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Uncertainty has hit the sector over delays by the EAC in concluding trade talks with Europe, which is hampering planning for flower producers, with the window for negotiating a new deal set to expire this October.
Kenya may lose its position as the world’s biggest horticultural exporter, in the wake of the rising cost of production, compliance bottlenecks and uncertainty over trade talks between the EAC and the European Union.
The Kenya Investment Authority (KenInvest), the body charged with promoting investment in the country, says the horticultural sector, especially the cut flower business — which brings in the bulk of horticulture income — is facing threats which could complicate its current standing as the world’s leading source market.
There are concerns that flower importers are shifting focus to Ethiopia and India, which have cheaper flowers than Kenya.
“Ethiopia could become more competitive than Kenya, while India could overtake Kenya in floriculture, if the challenges are not addressed,” said Moses Ikiara, KenInvest managing director.
Currently, India’s flower exports are about a tenth of Kenya’s.
Data from the Horticultural Crops Development Authority (HCDA) shows that in 2012, Kenya’s flower exports stood at Ksh42.8 billion ($503 million), a four per cent drop from Ksh44.5 billion ($523 million) in 2011. Output increased marginally to 123,000 tonnes in 2012, from 121,000 tonnes the previous year.
India exported flowers worth $59 million during 2011-12, a growth of 23.3 per cent from the previous year, with projections to double the revenue by 2015.
Ethiopia’s horticulture industry earned $265.71 million during 2011/12, up from $224 million the previous year, a 19 per cent increase. Flowers constituted the biggest share of horticultural revenue, earning $212.56 million in 2012, up from $178.3 million in 2010/11.
In Kenya, production costs have gone up by more than 30 per cent over the past year; mainly on labour, power, fuel, chemicals, fertilisers and other inputs. The sector currently pays 41 different taxes and levies to various government bodies, including the Kenya Revenue Authority (KRA) and the HCDA.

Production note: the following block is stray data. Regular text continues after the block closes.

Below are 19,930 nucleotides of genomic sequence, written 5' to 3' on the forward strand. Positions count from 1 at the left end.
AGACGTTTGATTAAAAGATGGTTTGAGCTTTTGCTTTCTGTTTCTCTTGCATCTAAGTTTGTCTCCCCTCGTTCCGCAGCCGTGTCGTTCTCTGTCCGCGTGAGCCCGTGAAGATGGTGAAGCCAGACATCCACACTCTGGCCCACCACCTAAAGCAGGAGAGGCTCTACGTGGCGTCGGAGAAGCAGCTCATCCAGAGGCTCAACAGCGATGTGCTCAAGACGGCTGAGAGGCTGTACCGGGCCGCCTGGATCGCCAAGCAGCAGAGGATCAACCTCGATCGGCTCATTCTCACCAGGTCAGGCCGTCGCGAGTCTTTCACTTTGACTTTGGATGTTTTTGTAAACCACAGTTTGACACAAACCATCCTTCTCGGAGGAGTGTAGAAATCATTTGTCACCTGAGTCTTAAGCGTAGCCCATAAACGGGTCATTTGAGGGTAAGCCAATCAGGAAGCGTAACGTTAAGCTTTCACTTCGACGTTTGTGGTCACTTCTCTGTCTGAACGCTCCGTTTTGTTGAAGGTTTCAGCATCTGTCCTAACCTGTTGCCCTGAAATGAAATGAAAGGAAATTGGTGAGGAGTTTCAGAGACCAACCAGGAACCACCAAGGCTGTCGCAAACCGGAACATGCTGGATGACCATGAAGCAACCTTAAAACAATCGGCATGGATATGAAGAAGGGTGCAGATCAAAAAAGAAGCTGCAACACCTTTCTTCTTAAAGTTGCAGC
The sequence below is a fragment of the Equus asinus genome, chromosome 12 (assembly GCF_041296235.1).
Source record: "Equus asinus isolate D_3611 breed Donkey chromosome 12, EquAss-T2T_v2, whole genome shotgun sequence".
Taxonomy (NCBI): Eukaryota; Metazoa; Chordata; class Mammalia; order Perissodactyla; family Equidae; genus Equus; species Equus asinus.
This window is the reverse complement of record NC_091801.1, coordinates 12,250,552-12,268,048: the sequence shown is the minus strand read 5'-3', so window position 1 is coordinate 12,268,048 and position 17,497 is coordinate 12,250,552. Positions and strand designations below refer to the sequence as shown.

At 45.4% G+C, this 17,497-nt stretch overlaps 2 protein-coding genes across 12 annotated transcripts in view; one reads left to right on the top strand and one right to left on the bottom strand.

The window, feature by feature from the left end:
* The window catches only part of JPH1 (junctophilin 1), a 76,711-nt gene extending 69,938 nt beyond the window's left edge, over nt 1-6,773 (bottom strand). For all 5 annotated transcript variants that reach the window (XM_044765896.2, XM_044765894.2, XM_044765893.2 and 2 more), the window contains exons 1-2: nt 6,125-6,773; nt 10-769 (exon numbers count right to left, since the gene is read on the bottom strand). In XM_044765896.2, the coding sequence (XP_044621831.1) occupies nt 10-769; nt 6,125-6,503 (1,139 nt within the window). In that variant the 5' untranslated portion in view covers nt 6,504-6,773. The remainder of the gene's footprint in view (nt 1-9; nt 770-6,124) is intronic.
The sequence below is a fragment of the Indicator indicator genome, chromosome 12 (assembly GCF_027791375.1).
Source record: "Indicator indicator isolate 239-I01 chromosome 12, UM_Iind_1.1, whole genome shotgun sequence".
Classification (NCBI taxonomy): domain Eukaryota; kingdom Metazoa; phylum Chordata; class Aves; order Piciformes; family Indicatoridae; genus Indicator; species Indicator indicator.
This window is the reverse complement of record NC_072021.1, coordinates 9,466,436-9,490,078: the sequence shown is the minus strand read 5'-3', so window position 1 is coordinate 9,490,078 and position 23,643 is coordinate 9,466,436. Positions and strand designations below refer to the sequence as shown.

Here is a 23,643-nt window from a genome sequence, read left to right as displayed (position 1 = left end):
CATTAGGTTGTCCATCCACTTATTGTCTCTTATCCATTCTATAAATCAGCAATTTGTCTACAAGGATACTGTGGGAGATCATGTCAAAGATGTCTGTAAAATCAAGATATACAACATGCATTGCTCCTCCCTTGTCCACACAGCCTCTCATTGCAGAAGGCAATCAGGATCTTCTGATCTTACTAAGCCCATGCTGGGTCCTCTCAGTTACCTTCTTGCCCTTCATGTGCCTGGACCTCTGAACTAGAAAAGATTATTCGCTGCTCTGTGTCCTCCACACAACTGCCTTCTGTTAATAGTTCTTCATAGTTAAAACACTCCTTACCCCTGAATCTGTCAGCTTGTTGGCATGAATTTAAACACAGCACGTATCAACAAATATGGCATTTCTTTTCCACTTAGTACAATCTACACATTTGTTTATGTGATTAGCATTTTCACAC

The cost of compliance is expected to go up with the new devolved system of government that proposes to introduce a cess on farm produce.
Uncertainty has also hit the sector over delays by the EAC in concluding trade talks with Europe, which is hampering planning for flower producers, with the window for negotiating a new deal set to expire this October.
Under the Economic Partnership Agreements (EPAs), the European Commission had asked the EAC member states to open their markets to EU products in exchange for duty-and quota-free access to its market.
As a result, Kenya’s flower export volumes and revenues are falling, while India and Ethiopia have been recording fast growing numbers, helped by low cost of production and favourable business and weather conditions.
Farmers want the EAC governments to finalise trade talks with the EU to prevent Kenya’s horticultural products from attracting 5-8 per cent import duty in Europe.
Kenya’s two-year low
Data from the Kenya National Bureau of Statistics shows that month-on-month receipts of horticulture exports hit a two-year low in July 2013, bringing home $58.4 million, compared with $91.9 million in the same period last year.
Although India accounts for less than one per cent of the global floriculture trade, which is dominated by Kenya, Ethiopia, Ecuador and Colombia, experts said an enabling environment could see the country topple some major producers within few years.
In India, the government is working to have the European Community reduce the import duty on cut flowers. The country is also considering duty exemption on the import of materials for greenhouse construction to reduce the cost of inputs.
In Kenya, horticulture investors are pushing for harmonisation and reduction of the number of licences, permits and levies.
Kenyan flower producers have also been eyeing the Asian market, taking advantage of increased direct flights to South Korea and China.
“We have reached a plateau, and we project that the sector will stabilise at this level, but there is an aggressive search for new markets to increase our competitiveness,” said Jane Ngige, Kenya Flower Council chief executive officer.
In Kenya, the cost of production has increased greatly, against a minimal rise in cut flower prices. The price of a rose stem, Kenya’s major flower export, has risen from $0.13 to $0.14 in the past five years.
Data from KenInvest shows that the cost of fertiliser rose 153 per cent to $0.44 per kg by the end of 2013, from $0.17 per kg in 2008. In the same period, power tariffs rose 27 per cent while the cost of chemicals per litre has increased by 55 per cent; monthly cost of labour has risen 65 per cent.
– The East African